@panini - thanks for all the suggestions. I wont give up on this and will try the traditional brioche again keeping in mind all the tips.

@Jimyra  - thanks for referring the book. Will surely get it.

@chefbuba  - Will have a look at the video.

Thank you all for giving me tips and for encouraging me to make bread at home. I will keep trying it till I get it right.
Joined Aug 14, 2000
Bread baking takes a lot of practice and brioche is a pretty advanced bread. When I first started baking bread someone gave me some very good advice. Find a simple white bread reccipe and make it over and over again.

You will learn what the dough should feel like in order to achieve the results you want. For example a softer/stickier dough yields breads with more open texture. A firmer dough will yield a more dense loaf. Your hands will become smarter and your breads will get better.

Here's a basic white bread recipe. I've not made this particular bread but it will do the trick. Once you begin to understand the basics of bread baking the more dvanced breads like brioche become easier :)


TOTAL TIME: Prep: 20 min. + rising Bake: 30 min. + coolingYIELD:32 servings
1 package (1/4 ounce) active dry yeast
2-1/4 cups warm water (110° to 115°)
3 tablespoons sugar
1 tablespoon salt
2 tablespoons canola oil
6-1/4 to 6-3/4 cups all-purpose flour
1. In a large bowl, dissolve yeast in warm water. Add the sugar, salt, oil and 3 cups flour. Beat until smooth. Stir in enough remaining flour to form a soft dough.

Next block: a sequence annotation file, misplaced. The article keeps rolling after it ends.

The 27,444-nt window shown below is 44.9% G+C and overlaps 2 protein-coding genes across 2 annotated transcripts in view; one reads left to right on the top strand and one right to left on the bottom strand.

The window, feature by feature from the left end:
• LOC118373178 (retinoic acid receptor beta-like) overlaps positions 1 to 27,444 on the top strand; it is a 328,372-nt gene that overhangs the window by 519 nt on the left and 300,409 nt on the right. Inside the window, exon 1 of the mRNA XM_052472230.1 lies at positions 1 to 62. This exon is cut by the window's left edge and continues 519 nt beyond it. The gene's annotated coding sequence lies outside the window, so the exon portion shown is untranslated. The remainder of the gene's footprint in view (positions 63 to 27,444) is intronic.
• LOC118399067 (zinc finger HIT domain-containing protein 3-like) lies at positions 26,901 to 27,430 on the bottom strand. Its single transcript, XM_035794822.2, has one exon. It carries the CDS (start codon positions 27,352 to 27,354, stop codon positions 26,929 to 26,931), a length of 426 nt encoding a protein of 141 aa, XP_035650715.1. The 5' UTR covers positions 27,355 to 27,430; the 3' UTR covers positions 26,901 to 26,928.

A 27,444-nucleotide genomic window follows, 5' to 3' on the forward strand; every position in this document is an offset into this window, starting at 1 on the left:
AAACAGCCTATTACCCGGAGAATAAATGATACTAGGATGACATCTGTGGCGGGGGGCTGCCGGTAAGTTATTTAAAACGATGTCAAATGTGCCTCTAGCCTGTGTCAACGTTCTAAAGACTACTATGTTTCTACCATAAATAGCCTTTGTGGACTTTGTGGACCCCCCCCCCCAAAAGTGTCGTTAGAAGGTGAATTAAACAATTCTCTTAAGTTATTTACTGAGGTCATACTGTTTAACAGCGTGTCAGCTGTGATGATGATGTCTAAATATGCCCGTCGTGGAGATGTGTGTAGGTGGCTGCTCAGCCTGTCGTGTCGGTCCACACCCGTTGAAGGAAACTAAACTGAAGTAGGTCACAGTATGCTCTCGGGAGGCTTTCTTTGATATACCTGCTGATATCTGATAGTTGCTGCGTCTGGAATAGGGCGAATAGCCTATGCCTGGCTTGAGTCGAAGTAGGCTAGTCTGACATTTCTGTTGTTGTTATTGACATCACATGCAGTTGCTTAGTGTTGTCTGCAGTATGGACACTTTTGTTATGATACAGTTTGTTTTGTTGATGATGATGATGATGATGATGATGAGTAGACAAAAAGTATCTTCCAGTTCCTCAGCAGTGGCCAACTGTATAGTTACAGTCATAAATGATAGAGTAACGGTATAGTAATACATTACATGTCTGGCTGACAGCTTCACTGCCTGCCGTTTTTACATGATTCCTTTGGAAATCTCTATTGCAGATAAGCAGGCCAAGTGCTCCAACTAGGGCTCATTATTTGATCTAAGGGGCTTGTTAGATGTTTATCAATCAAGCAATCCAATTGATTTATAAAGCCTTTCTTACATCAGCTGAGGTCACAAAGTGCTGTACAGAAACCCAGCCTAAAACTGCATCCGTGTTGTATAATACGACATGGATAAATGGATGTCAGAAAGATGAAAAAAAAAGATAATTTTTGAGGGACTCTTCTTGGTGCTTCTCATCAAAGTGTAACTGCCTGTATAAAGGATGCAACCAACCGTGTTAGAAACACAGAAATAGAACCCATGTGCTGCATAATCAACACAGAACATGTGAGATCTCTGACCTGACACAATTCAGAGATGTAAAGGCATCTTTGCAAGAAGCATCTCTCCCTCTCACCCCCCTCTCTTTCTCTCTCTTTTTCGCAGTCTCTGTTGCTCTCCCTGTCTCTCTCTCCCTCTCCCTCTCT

2. Turn onto a floured surface; knead until smooth and elastic, about 8-10 minutes. Place in a greased bowl, turning once to grease the top. Cover and let rise in a warm place until doubled, about 1-1/2 hours.
3. Punch dough down. Turn onto a lightly floured surface; divide dough in half. Shape each into a loaf. Place in two greased 9-in. x 5-in. loaf pans. Cover and let rise until doubled, about 30-45 minutes.
4. Bake at 375° for 30-35 minutes or until golden brown and bread sounds hollow when tapped. Remove from pans to wire racks to cool. Yield: 2 loaves (16 slices each).
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Joined Aug 14, 2000
It's worth it. Bread baking awesome [emoji]128522[/emoji]
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Joined Jan 26, 2016
When I made this bread for the first time , I was so kinda proud of myself that it did not go entirely wrong coz I did it for the very first time. Now I will keep trying till I get it right. It feels sooooo good to have home baked bread.
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Joined May 5, 2010
Making Brioche is a combination of technique and time.

Using oil will not give you the texture and crumb of the ideal Brioche.

The technique of incorporating the butter is also very important.

The dough must stay cool through out the whole process.

The initial dough and the butter get combined in steps so the end product comes out as it should.

I think the recipe the OP chose was the problem.